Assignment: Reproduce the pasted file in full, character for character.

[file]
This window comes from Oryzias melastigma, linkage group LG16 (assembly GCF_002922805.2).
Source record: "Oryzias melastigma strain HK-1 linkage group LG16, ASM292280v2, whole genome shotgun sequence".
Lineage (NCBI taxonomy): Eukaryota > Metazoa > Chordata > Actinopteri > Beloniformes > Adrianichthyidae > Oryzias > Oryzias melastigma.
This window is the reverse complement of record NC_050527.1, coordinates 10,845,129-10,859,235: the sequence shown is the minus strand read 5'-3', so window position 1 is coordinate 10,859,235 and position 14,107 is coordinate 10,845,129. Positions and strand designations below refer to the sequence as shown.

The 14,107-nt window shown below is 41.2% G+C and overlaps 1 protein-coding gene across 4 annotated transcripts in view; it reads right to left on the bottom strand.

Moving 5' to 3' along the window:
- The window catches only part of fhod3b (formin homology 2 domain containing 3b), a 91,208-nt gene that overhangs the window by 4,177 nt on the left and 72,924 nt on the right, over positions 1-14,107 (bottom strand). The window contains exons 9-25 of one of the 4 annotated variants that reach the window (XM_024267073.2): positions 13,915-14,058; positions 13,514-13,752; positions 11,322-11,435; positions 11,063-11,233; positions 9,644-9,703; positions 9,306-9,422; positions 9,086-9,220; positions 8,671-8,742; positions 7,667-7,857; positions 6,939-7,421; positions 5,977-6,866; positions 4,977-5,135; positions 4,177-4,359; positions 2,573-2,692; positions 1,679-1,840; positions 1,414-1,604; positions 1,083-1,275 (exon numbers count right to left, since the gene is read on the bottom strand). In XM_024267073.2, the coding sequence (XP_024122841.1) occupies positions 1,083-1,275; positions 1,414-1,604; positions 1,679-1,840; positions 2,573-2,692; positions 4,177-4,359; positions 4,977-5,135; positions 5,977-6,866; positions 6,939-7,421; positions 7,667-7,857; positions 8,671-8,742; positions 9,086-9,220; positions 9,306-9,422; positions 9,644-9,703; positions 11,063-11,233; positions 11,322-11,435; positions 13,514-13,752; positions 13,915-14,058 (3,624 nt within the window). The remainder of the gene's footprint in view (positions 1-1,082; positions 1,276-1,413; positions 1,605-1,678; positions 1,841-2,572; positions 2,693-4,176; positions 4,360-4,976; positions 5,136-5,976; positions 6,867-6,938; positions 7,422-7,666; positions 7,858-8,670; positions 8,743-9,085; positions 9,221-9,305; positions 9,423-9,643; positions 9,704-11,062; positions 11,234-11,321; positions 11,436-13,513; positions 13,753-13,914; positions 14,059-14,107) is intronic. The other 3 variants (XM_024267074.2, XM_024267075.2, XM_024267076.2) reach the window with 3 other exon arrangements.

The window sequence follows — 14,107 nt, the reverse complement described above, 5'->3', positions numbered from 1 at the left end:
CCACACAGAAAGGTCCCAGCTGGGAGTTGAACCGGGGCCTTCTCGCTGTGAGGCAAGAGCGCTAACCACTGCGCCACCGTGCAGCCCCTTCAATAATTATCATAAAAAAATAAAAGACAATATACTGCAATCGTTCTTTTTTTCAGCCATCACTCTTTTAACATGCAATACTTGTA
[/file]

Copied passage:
This window comes from Oryzias melastigma, linkage group LG16 (assembly GCF_002922805.2).
Source record: "Oryzias melastigma strain HK-1 linkage group LG16, ASM292280v2, whole genome shotgun sequence".
Lineage (NCBI taxonomy): Eukaryota > Metazoa > Chordata > Actinopteri > Beloniformes > Adrianichthyidae > Oryzias > Oryzias melastigma.
This window is the reverse complement of record NC_050527.1, coordinates 10,845,129-10,859,235: the sequence shown is the minus strand read 5'-3', so window position 1 is coordinate 10,859,235 and position 14,107 is coordinate 10,845,129. Positions and strand designations below refer to the sequence as shown.

The 14,107-nt window shown below is 41.2% G+C and overlaps 1 protein-coding gene across 4 annotated transcripts in view; it reads right to left on the bottom strand.

Moving 5' to 3' along the window:
- The window catches only part of fhod3b (formin homology 2 domain containing 3b), a 91,208-nt gene that overhangs the window by 4,177 nt on the left and 72,924 nt on the right, over positions 1-14,107 (bottom strand). The window contains exons 9-25 of one of the 4 annotated variants that reach the window (XM_024267073.2): positions 13,915-14,058; positions 13,514-13,752; positions 11,322-11,435; positions 11,063-11,233; positions 9,644-9,703; positions 9,306-9,422; positions 9,086-9,220; positions 8,671-8,742; positions 7,667-7,857; positions 6,939-7,421; positions 5,977-6,866; positions 4,977-5,135; positions 4,177-4,359; positions 2,573-2,692; positions 1,679-1,840; positions 1,414-1,604; positions 1,083-1,275 (exon numbers count right to left, since the gene is read on the bottom strand). In XM_024267073.2, the coding sequence (XP_024122841.1) occupies positions 1,083-1,275; positions 1,414-1,604; positions 1,679-1,840; positions 2,573-2,692; positions 4,177-4,359; positions 4,977-5,135; positions 5,977-6,866; positions 6,939-7,421; positions 7,667-7,857; positions 8,671-8,742; positions 9,086-9,220; positions 9,306-9,422; positions 9,644-9,703; positions 11,063-11,233; positions 11,322-11,435; positions 13,514-13,752; positions 13,915-14,058 (3,624 nt within the window). The remainder of the gene's footprint in view (positions 1-1,082; positions 1,276-1,413; positions 1,605-1,678; positions 1,841-2,572; positions 2,693-4,176; positions 4,360-4,976; positions 5,136-5,976; positions 6,867-6,938; positions 7,422-7,666; positions 7,858-8,670; positions 8,743-9,085; positions 9,221-9,305; positions 9,423-9,643; positions 9,704-11,062; positions 11,234-11,321; positions 11,436-13,513; positions 13,753-13,914; positions 14,059-14,107) is intronic. The other 3 variants (XM_024267074.2, XM_024267075.2, XM_024267076.2) reach the window with 3 other exon arrangements.

The window sequence follows — 14,107 nt, the reverse complement described above, 5'->3', positions numbered from 1 at the left end:
CCACACAGAAAGGTCCCAGCTGGGAGTTGAACCGGGGCCTTCTCGCTGTGAGGCAAGAGCGCTAACCACTGCGCCACCGTGCAGCCCCTTCAATAATTATCATAAAAAAATAAAAGACAATATACTGCAATCGTTCTTTTTTTCAGCCATCACTCTTTTAACATGCAATACTTGTA